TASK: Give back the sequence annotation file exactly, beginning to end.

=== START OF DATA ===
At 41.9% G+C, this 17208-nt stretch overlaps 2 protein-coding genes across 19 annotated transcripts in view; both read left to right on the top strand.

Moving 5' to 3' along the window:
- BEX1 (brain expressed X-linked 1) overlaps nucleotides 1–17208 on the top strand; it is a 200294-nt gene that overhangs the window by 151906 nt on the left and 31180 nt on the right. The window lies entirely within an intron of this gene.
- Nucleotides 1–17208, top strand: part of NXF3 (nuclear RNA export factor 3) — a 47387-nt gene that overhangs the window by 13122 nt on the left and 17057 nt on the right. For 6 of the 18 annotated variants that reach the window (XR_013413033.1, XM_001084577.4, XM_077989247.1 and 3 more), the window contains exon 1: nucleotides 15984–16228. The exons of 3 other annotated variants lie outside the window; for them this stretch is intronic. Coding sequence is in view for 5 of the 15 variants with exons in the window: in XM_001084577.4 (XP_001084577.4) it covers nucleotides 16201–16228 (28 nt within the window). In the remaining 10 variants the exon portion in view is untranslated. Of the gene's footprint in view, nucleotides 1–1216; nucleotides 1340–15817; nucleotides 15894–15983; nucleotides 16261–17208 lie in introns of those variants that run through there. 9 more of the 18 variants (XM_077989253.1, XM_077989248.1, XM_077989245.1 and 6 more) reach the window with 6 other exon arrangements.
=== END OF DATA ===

At 41.9% G+C, this 17208-nt stretch overlaps 2 protein-coding genes across 19 annotated transcripts in view; both read left to right on the top strand.

Moving 5' to 3' along the window:
- BEX1 (brain expressed X-linked 1) overlaps nucleotides 1–17208 on the top strand; it is a 200294-nt gene that overhangs the window by 151906 nt on the left and 31180 nt on the right. The window lies entirely within an intron of this gene.
- Nucleotides 1–17208, top strand: part of NXF3 (nuclear RNA export factor 3) — a 47387-nt gene that overhangs the window by 13122 nt on the left and 17057 nt on the right. For 6 of the 18 annotated variants that reach the window (XR_013413033.1, XM_001084577.4, XM_077989247.1 and 3 more), the window contains exon 1: nucleotides 15984–16228. The exons of 3 other annotated variants lie outside the window; for them this stretch is intronic. Coding sequence is in view for 5 of the 15 variants with exons in the window: in XM_001084577.4 (XP_001084577.4) it covers nucleotides 16201–16228 (28 nt within the window). In the remaining 10 variants the exon portion in view is untranslated. Of the gene's footprint in view, nucleotides 1–1216; nucleotides 1340–15817; nucleotides 15894–15983; nucleotides 16261–17208 lie in introns of those variants that run through there. 9 more of the 18 variants (XM_077989253.1, XM_077989248.1, XM_077989245.1 and 6 more) reach the window with 6 other exon arrangements.